Should I send my young 5-year-old to kindergarten next year (having never gone to preschool because of COVID) or does it make more sense to wait until he is 6? (I’m concerned that at 6, he’s going to be bored with the school part. He may be bored at 5 even, but his social skills need work which is why he was going to go to preschool!)

The question of when to send your child to kindergarten has become a hot-button issue for parents. Some initial research found evidence that kids who are sent to kindergarten when they are young 6-year-olds perform better on kindergarten standardized tests on average, compared to kids who are sent as young 5-year-olds. However, other research found these differences in test scores get smaller over time and don’t seem to be present by the time kids get to third grade. Similarly, there is evidence that there are differences in social-behavioral skills when early-entry and delayed-entry kids are compared during the kindergarten year. However, these differences seem to decrease over time and there is evidence that they are no longer present by the end of middle school.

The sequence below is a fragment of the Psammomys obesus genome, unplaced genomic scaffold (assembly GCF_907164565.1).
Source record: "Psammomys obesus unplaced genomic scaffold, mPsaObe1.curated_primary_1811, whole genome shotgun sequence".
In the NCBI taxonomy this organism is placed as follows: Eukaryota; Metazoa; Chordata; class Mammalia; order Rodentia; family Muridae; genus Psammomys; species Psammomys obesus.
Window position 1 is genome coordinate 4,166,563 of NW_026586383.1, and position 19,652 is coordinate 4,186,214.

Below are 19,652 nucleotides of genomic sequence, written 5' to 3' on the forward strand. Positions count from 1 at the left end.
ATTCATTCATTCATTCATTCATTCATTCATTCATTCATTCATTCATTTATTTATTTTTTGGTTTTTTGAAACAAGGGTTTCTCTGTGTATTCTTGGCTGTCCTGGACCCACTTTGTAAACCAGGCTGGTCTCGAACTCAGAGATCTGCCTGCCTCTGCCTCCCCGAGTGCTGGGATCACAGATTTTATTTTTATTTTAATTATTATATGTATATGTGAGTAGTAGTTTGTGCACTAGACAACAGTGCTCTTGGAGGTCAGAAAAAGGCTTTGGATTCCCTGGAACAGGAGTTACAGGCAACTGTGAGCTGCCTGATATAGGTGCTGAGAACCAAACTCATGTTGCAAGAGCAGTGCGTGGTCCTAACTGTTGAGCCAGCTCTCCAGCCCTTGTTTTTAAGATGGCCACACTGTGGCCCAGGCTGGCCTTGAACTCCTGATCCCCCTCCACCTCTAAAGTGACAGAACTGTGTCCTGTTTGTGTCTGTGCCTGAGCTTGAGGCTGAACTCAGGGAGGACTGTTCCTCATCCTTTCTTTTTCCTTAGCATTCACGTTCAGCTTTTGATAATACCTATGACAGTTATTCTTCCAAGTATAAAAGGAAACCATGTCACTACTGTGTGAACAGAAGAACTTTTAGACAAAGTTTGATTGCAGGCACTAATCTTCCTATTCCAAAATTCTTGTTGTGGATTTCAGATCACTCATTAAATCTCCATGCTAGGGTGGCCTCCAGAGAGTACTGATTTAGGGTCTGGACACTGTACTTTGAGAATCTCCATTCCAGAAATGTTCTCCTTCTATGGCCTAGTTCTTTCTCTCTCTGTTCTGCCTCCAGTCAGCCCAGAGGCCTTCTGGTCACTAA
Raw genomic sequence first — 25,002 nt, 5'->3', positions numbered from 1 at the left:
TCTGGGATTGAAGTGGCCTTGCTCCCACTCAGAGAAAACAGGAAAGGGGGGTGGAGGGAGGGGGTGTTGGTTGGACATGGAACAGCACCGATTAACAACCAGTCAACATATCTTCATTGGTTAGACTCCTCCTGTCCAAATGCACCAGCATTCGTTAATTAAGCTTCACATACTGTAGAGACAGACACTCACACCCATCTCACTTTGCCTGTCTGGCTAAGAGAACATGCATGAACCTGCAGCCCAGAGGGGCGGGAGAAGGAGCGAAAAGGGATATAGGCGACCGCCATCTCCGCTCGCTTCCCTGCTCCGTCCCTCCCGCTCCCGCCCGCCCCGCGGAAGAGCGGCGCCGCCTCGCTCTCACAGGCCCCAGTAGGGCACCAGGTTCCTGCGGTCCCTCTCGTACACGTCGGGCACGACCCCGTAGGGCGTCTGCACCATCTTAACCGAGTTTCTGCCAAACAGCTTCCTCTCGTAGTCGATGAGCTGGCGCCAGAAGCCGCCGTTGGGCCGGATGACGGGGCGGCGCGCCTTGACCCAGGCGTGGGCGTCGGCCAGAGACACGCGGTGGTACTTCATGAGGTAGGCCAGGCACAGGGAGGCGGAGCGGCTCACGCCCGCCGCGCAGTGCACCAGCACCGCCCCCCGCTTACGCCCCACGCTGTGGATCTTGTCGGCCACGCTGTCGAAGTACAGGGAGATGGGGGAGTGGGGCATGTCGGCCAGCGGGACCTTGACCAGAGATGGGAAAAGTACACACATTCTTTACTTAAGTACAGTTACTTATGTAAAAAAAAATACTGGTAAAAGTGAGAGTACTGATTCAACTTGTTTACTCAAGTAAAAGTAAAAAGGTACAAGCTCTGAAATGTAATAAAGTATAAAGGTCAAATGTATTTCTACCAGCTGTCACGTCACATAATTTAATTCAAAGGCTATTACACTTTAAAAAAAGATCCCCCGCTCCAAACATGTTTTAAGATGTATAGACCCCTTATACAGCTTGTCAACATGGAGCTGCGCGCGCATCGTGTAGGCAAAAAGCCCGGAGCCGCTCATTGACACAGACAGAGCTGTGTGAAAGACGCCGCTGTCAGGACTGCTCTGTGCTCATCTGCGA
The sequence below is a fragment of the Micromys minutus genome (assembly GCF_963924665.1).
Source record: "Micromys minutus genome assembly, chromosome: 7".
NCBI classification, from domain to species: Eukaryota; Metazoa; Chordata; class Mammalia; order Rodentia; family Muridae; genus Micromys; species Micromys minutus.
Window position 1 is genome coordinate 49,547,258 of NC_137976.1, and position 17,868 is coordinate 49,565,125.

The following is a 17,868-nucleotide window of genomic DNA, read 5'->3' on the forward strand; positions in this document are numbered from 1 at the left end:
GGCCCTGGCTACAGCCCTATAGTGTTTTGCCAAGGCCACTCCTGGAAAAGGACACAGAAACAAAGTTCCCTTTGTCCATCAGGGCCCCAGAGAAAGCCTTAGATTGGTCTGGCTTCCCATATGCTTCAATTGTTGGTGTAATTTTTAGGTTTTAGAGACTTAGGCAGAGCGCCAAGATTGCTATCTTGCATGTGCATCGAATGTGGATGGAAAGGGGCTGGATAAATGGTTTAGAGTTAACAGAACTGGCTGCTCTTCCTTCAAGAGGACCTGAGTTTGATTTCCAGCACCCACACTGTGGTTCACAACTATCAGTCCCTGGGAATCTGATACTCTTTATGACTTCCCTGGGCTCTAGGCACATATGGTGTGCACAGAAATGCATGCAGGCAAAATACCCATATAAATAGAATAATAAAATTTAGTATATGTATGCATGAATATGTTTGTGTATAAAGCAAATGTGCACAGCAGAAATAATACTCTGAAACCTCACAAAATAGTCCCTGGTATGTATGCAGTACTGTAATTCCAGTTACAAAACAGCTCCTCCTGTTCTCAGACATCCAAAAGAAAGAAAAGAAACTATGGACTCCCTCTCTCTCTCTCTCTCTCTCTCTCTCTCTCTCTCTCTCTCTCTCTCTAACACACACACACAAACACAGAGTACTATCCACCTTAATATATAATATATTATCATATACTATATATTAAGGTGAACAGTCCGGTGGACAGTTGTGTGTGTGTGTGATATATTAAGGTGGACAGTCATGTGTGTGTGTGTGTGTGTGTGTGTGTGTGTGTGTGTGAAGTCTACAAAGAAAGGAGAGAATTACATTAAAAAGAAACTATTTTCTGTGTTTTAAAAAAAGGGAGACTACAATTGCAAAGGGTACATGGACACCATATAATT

Because there is not a clear answer to this question based on the research alone, I recommend that parents take some time to understand whether their child is ready for kindergarten based on their child’s individual abilities, interests, behavior and personality. Many states have kindergarten readiness checklists that can help parents determine whether their child is ready for kindergarten. Some examples of readiness indicators include: does your child have the ability to cooperate and play with other children, cooperate with adults and those in authority, use the restroom independently, hold and use a pencil, and name the letters in their first name?

Although your child’s age does matter when deciding whether to send them to kindergarten, it may be more important to consider your child’s readiness for school when making that decision.

— Kevin Triemstra, Ph.D., pediatric psychologist, Akron Children’s Hospital

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